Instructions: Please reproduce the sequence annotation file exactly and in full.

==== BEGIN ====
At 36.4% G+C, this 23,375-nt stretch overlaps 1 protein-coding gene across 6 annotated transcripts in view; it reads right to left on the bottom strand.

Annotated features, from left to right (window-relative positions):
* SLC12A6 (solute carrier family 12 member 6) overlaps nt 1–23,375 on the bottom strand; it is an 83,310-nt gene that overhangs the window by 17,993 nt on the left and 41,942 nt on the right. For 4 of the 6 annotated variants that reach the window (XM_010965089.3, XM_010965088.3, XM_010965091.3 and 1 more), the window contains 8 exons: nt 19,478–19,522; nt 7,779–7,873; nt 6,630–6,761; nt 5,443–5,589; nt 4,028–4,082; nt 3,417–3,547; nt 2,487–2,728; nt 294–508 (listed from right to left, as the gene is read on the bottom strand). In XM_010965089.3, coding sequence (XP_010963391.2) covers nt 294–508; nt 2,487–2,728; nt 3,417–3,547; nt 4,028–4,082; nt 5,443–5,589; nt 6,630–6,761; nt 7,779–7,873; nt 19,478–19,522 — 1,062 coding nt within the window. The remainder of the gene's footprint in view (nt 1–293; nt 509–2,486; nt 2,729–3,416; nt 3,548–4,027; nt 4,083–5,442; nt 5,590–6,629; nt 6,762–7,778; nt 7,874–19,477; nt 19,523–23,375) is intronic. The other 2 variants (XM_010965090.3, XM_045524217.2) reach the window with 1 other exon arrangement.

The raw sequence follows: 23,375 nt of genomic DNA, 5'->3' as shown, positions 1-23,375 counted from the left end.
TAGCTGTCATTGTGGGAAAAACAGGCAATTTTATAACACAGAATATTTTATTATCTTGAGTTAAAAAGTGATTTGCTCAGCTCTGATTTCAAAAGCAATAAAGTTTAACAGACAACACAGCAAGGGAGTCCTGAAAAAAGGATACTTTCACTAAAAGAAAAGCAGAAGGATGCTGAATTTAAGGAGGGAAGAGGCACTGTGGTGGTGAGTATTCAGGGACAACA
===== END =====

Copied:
At 36.4% G+C, this 23,375-nt stretch overlaps 1 protein-coding gene across 6 annotated transcripts in view; it reads right to left on the bottom strand.

Annotated features, from left to right (window-relative positions):
* SLC12A6 (solute carrier family 12 member 6) overlaps nt 1–23,375 on the bottom strand; it is an 83,310-nt gene that overhangs the window by 17,993 nt on the left and 41,942 nt on the right. For 4 of the 6 annotated variants that reach the window (XM_010965089.3, XM_010965088.3, XM_010965091.3 and 1 more), the window contains 8 exons: nt 19,478–19,522; nt 7,779–7,873; nt 6,630–6,761; nt 5,443–5,589; nt 4,028–4,082; nt 3,417–3,547; nt 2,487–2,728; nt 294–508 (listed from right to left, as the gene is read on the bottom strand). In XM_010965089.3, coding sequence (XP_010963391.2) covers nt 294–508; nt 2,487–2,728; nt 3,417–3,547; nt 4,028–4,082; nt 5,443–5,589; nt 6,630–6,761; nt 7,779–7,873; nt 19,478–19,522 — 1,062 coding nt within the window. The remainder of the gene's footprint in view (nt 1–293; nt 509–2,486; nt 2,729–3,416; nt 3,548–4,027; nt 4,083–5,442; nt 5,590–6,629; nt 6,762–7,778; nt 7,874–19,477; nt 19,523–23,375) is intronic. The other 2 variants (XM_010965090.3, XM_045524217.2) reach the window with 1 other exon arrangement.

The raw sequence follows: 23,375 nt of genomic DNA, 5'->3' as shown, positions 1-23,375 counted from the left end.
TAGCTGTCATTGTGGGAAAAACAGGCAATTTTATAACACAGAATATTTTATTATCTTGAGTTAAAAAGTGATTTGCTCAGCTCTGATTTCAAAAGCAATAAAGTTTAACAGACAACACAGCAAGGGAGTCCTGAAAAAAGGATACTTTCACTAAAAGAAAAGCAGAAGGATGCTGAATTTAAGGAGGGAAGAGGCACTGTGGTGGTGAGTATTCAGGGACAACA